Schumann, Julie

NOBLEMAN (GERMANY)
BORN 11 Mar 1845, Dresden - DIED 10 Nov 1872, Paris
GRAVE LOCATION Paris: Père Lachaise, Rue du Repos 16 (division 70)

Julie Schumann was the third daughter of Robert and Clara Schumann. She was a sweet but sickly child and she was considered the prettiest of the Schumann daughters. Johannes Brahms, a close friend of Clara after Robert's death, took a romantic interest in her. However, he didn't make this very clear and only dropped hints to Clara on the eve of Julie's wedding to count Vittorio Amadeo Radicati di Marmorito (b.1831).

Julie had met the count, a widower with two children, when she lived in southern countries because of her delicate health. The wedding took place on 22 Sep 1869 in Lichtenthal near Baden-Baden, where Clarea then resided. Brahms, allthough quite sorry, acted as her best man. Three years after the marriage she died in Paris of tuberculosis when she was pregnant with her third child. Her husband and two young sons Eduardo (1870-1877) and Roberto (b.1871) were left behind. Her married life had been short but happy, the count loved her and she was popular in Turin.

The news of her death reached Clara in Heidelberg on the afternoon of a contralto she would give with Amalie Joachim. She went ahead with it because it would have caused trouble to others if she had canceled it. She had inticipated Julie's death but it was still a blow to her. Julie was buried at Père Lachaise where her tomb can still be seen.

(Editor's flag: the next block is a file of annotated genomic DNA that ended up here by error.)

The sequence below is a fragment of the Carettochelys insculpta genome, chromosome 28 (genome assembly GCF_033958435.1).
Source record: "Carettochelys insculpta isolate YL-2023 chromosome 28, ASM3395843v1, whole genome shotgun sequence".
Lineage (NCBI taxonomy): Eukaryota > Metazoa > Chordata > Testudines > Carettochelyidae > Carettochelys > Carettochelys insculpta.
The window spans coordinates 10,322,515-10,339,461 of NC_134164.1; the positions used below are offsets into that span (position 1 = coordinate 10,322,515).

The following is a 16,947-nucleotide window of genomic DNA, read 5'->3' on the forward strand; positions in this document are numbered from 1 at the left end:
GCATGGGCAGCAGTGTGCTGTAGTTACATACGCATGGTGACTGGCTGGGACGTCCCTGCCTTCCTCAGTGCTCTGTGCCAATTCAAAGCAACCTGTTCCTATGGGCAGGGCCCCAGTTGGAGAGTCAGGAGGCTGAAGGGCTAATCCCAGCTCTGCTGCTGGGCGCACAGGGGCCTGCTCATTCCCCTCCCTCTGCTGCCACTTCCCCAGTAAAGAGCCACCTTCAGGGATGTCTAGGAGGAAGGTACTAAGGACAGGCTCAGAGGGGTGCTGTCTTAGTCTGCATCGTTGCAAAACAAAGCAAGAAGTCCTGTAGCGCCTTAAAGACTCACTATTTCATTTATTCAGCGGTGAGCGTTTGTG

Family
• Father: Schumann, Robert Alexander
• Mother: Schumann, Clara Josephine

Related persons
• has a connection with Brahms, Johannes

Events
1869/9/22: Julie Schumann marries and Brahms loses another love
He was in love with Julie Schumann, the daughter of Robert and Clara Schumann. He dedicated a composition to her and hinted at 'settling in Vienna'. Nor mother neither daughter understood what he meant and Julie married and Italian count. On the evening of her marriage Brahms showed Clara his "Alto Rhapsody" and declared that this was his song for her engagement. It contained the text "Ach, wer heilet die Schmerzen" (who will heal the pain) and this was the first sign for Clara of Brahms' interest in Julie.

Sources
Time Table of History, Xïphias, 1992
Clara Schumann Chronology, Internet, 1996
• Gabrielli, Domenico, Dictionnaire Historique du Père-Lachaise, XVIIIe-XIXe siècles, Éditions de l'Amateur, Les, Paris, 2002
• Reich, Nancy B., Clara Schuman: The Artist and the Woman, Revised edition, 2001

Images

The grave of Julie Schumann at Père Lachaise, Paris.
Picture by Androom (24 Oct 2014)

 

The grave of Julie Schumann at Père Lachaise, Paris.
Picture by Androom (24 Oct 2014)

 


Schumann, Robert Alexander

Published: 26 Oct 2014
Last update: 27 Feb 2016